[Marxism] Huge rise in Siberian forest fires puts planet at risk, scientists warn

Jack Cade jack.cade at btinternet.com
Tue May 31 08:52:03 MDT 2005


Huge rise in Siberian forest fires puts planet at risk,
scientists warn

Tim Radford in Krasnoyarsk

London Guardian, Tuesday 31 May

Fires in the Siberian forests -the largest in the world and vital
to the planet's health - have increased tenfold in the last 20
years and could again rage out of control this summer, Russian
scientists warn.

They say they have neither the money nor the equipment to control
or extinguish the huge forests fires often started illegally and
deliberately in the Russian far east by rogue timber firms who
plan to sell cheap lumber to China.

In 2003, one of the hottest summers in Europe, 22m hectares of
spruce, larch, fir, Scots pine and oak were destroyed, charred,
scorched or in some way affected by fire. On one day in June that
year, a US satellite recorded 157 fires across almost 11m
hectares, sending a plume of smoke that reached Kyoto 5,000
kilometres (3,107 miles) away.

Forests absorb carbon dioxide from the air and release oxygen.
The world's forests are part of the calculations behind the Kyoto
agreement, ratified by Russia, Britain and many other nations,
but not the US or Australia, to control the greenhouse emissions
that fuel global warming.

Forests have also become part of the currency of exchange, called
carbon trading, intended to keep economies stable while limiting
emissions overall. Most attention has been focused on the steady
destruction of the surviving Amazon and Indonesian forests.

But the so-called "boreal" forests of Siberia, slow-growing but
huge, are equally vital. They became a global issue in 2003, when
so many fires raged in Siberia and the Far East that atmospheric
scientists identified their smoke and soot in Seattle, on the far
side of the Pacific.

"You should try to protect your forests, because they are the
lungs of the planet: they absorb carbon dioxide," said Anatoly
Sukhinin, of the Sukachev Institute of Forestry in Krasnoyarsk,
the once-closed Siberian centre where the British Council has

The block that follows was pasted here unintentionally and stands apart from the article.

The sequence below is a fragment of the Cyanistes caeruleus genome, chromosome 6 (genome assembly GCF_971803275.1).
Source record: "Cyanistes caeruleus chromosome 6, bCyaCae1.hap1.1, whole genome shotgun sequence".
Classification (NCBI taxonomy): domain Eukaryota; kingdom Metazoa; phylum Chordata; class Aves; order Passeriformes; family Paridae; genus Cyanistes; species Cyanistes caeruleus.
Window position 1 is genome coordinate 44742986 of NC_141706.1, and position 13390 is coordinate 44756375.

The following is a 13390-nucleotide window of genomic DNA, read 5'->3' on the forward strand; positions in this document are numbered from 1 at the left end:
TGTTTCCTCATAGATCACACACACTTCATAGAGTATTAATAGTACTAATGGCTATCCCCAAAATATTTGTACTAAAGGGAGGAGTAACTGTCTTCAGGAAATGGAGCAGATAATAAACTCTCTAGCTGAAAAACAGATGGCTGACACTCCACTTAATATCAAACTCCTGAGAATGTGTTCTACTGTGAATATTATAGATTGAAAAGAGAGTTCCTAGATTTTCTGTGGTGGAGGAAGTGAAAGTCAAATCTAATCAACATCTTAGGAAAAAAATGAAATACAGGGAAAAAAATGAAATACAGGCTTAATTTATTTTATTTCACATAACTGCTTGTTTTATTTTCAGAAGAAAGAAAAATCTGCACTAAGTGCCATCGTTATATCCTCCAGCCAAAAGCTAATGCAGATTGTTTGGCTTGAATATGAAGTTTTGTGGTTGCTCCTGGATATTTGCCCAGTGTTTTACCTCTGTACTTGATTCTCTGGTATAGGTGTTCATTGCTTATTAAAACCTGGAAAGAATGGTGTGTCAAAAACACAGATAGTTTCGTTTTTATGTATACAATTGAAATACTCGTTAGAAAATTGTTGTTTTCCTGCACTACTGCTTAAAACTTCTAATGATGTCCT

just opened Zero Carbon City, a touring exhibition on global
warming. "It looks to me like these huge forests are currently
being devoured by a powerful lung cancer."

Russia's forests stretch almost from the steppes of central Asia
to the Arctic permafrost, and from European Russia almost to the
Bering Sea. Vast areas are almost pristine, the preserve of
migrating birds and the occasional hunter and trapper.

In the north, the trees grow slowly, some reaching the age of
400-500 years, and are vulnerable to any disturbance. In the
south, the forests become cluttered with dry underbrush, and at
risk from electrical storms. But the biggest threats come from
climate change and deliberate arson by people intent on illegal
logging.

"One factor is global warming, and there is absolutely no doubt
that this is happening. Global warming results in more extreme
droughts: greater droughts, longer droughts, and more frequent
droughts. The other factor is underfunding. We cannot do a good
job to preserve and protect our forests," Dr Sukhinin said.
"There is very little money to fund such work. We have some
equipment left from the old times, we have some organisational
support, but we are critically underfunded by the government."

Cooperation with US and Canadian partners means that they get the
big picture from US government satellites.

In the enormous expanses of Siberia, they need specialised
firefighting aircraft. The government in Moscow has designed and
made some, but sells or leases them to other countries. Even when
the foresters can identify the areas ablaze, they can do little.

The forests are at risk in early spring - after the dry cold of
the Arctic winter - and in high summer, when temperatures soar.
Fires in the forests are a threat to oil and gas pipelines, to
wildlife and to the permafrost itself. Heat from the blazing
underbrush and the parched canopy can disperse the clouds in a
fierce thermal updraft, melting the frozen soil and leaving
behind a landscape of charred stumps and dripping swamp.

On top of natural hazards, the Russian scientists count the risk
of arson.

Paradoxically, forests have become money to burn. Licences to log
healthy forest are expensive. But timber merchants and logging
companies can buy cheap licences to clear stands of timber in
some way damaged by fire.

Forests quickly recover from fires which rage through the
underbrush. Many trees have adapted to survive periodic
ground-level fire, and flourish on the ashes of their more lowly
competitors.

"After a fire, the timber improves and is even better," said Dr
Sukhinin. "And that is the time when people can come in, fell the
trees, sell the timber to China and get good money.

"The Chinese themselves, they pay well and they pay the same
money for timber from affected areas as for timber from
unaffected areas - and that is the reason for the arsonists. It's
illegal if you don't have a licence."

guardian.co.uk/russia






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